Keeping Pets Pain Free After Surgery

dog undergoing orthopaedic surgery

Canine patient having a broken bone fixed with a metal plate and some screws. Orthopaedic surgery like this can be some of the most painful and an excellent pain control strategy is essential.

Of course your first concern when your pet is scheduled for surgery is ‘how painful are they likely to be?’ Firstly, rest assured that the myth that animals do not feel pain (and so we don’t need to do much about it) has been relegated to the depths!

So how do we control pain in dogs and cats after surgery?

The time when your pet is given an anaesthetic drug to make them unconscious is referred to as ‘induction of anaesthesia’. The provision of pain relief starts before induction.  Drugs given just before the induction of anaesthesia are referred to as ‘premeds’; short for premedication or preanaesthetic medication.

The premed

The premed usually involves administering a combination of a sedative and one or more drugs to prevent pain. The premed is designed to both calm your pet before the anaesthetic, and to start the process of pain control. It is widely recognised that if pain relief is started at this stage, pain is much easier to control both during an operation and afterwards.

Your pet may well be receiving pain killers already. Remember to check with your vet whether these drugs should be given on the morning of surgery.

What are the main pain killer drugs used in dogs and cats for pain control after surgery?

The main pain killers used are the opioid analgesics.  Analgesic is another word for pain killer – analgesia means without pain and of course our main aim in our patients is to prevent pain. Opioids are drugs that are similar to morphine. In the UK,  the most common opioid used in dogs and cats is buprenorphine, followed by methadone. Opioids are administered by injection either into muscle, just under the skin (subcutaneously) or into a vein (intravenously) via a catheter. Opioids have been in use for many years and their effects are predictable and reliable. Your vet will decide which opioid to use in each case based on the anticipated level of pain.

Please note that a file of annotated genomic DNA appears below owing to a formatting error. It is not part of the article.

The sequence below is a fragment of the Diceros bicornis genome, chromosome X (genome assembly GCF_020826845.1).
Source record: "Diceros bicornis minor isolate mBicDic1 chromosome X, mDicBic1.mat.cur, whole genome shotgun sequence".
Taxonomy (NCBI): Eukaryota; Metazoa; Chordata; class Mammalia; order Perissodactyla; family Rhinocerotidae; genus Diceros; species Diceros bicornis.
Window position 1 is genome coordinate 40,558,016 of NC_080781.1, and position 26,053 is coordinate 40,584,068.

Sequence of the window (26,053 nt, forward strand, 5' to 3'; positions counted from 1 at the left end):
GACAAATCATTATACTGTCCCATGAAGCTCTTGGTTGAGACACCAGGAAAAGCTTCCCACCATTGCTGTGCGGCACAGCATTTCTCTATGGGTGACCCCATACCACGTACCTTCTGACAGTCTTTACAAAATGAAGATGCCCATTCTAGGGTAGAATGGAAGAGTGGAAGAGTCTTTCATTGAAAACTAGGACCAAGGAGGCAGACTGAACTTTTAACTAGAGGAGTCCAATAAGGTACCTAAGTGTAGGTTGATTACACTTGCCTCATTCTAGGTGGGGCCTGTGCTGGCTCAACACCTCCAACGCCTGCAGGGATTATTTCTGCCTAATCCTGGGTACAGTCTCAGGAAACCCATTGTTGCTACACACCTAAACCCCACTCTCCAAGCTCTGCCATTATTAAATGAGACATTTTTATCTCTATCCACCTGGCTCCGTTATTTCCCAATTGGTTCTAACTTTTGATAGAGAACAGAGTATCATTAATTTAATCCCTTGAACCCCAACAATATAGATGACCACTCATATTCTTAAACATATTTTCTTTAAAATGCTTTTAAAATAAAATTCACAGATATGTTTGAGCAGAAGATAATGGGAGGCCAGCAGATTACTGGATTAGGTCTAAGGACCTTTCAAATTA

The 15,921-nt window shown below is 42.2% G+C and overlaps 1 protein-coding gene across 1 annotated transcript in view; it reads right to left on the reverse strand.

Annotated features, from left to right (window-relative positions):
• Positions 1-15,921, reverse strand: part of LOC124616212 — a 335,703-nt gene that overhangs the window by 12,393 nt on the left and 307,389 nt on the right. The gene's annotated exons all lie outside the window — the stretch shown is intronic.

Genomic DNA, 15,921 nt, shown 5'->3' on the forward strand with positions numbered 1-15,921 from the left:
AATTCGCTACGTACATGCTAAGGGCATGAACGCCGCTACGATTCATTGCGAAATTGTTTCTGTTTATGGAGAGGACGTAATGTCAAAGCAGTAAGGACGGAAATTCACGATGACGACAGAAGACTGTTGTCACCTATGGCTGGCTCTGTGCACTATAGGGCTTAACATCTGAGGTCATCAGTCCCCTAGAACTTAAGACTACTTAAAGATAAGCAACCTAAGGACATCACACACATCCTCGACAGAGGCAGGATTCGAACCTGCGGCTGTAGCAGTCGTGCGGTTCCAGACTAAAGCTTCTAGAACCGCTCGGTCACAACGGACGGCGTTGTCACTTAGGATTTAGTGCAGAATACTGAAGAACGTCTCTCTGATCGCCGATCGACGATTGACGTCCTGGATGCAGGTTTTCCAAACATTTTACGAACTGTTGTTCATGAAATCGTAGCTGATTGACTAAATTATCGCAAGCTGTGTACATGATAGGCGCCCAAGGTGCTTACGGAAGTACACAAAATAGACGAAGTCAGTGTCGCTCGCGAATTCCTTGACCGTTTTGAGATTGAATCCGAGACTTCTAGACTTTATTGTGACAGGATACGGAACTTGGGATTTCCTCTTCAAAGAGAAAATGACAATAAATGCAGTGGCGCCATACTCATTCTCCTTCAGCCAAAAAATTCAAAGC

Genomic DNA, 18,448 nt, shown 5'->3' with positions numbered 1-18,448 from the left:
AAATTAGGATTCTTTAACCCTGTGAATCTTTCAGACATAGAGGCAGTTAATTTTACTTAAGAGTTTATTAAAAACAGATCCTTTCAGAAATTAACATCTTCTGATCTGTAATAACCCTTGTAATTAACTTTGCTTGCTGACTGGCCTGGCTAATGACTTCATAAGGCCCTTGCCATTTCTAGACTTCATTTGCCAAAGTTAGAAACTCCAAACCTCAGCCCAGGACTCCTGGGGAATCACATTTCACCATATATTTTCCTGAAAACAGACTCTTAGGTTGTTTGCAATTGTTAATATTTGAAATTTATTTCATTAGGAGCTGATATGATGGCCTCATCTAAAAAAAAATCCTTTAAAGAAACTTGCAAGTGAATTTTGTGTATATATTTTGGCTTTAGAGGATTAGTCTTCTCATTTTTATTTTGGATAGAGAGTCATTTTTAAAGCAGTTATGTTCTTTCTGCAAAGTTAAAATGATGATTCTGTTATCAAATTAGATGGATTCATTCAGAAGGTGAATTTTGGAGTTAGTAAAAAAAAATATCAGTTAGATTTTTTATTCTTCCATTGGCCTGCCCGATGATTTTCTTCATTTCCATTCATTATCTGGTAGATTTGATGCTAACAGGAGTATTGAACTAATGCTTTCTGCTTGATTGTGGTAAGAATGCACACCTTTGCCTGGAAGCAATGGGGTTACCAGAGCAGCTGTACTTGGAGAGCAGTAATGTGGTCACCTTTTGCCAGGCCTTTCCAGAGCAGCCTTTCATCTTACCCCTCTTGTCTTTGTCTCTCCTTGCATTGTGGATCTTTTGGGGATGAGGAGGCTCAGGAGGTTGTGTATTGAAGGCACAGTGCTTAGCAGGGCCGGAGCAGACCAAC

Where possible we use local anaesthetic techniques. These provide the best type of pain relief because they block nerves which conduct the pain signal to the brain. We do not use these techniques in isolation – it is widely recognised that if we use several types of drugs we can achieve much better pain relief than using just one drug alone. We know how long our local anaesthetic technique will last and we make sure we use drugs such as opioids to supplement the pain killing effect. An epidural is one example of a local anaesthetic technique which you may be surprised to know is not just for humans. Epidurals can also be performed in dogs and cats (as well as many other species).

The third type of pain killer used routinely in the majority of anaesthetic protocols is the non steroidal anti inflammatory drug (NSAID). As well as being used to control surgical pain, we also use NSAIDs for provision of pain relief at home either following surgery or in long term conditions such as arthritis. The NSAIDs are excellent pain relieving drugs. Any type of surgery will cause some damage to the local tissues, which results in inflammation. During inflammation, chemicals are released by the body at the site of tissue damage or trauma. These chemicals act on nerve fibres to start the pain response. NSAIDs block the formation of some of these chemicals that promote pain and so by using NSAIDs we help to stop the generation of  pain at the site of surgery as well as in the central nervous system (brain and spinal cord).

How long is pain relief provided after surgery?

The short answer to this question is as long as the individual animal requires pain relief. Pain is a totally individual experience and if we perform the same surgical procedure in ten dogs or cats, then their individual experience of pain will differ. This reinforces the view that we should ‘pain score’ each patient and provide pain relief appropriate to them.  We will talk more about how we recognise pain in pets in another article.

So if your pet is to undergo an operation, don’t be afraid to ask your vet what pain relief they are planning to provide. If you think that your pet is in pain when you get them home after a procedure, again do ask your vet about pain relief. The view that a bit of pain is a good thing because it restricts animals and allows them to heal is no longer accepted. Pain is detrimental to wound healing and may increase the chances of post-operative complications. You should generally expect your pet to be comfortable and eating normally after routine surgery.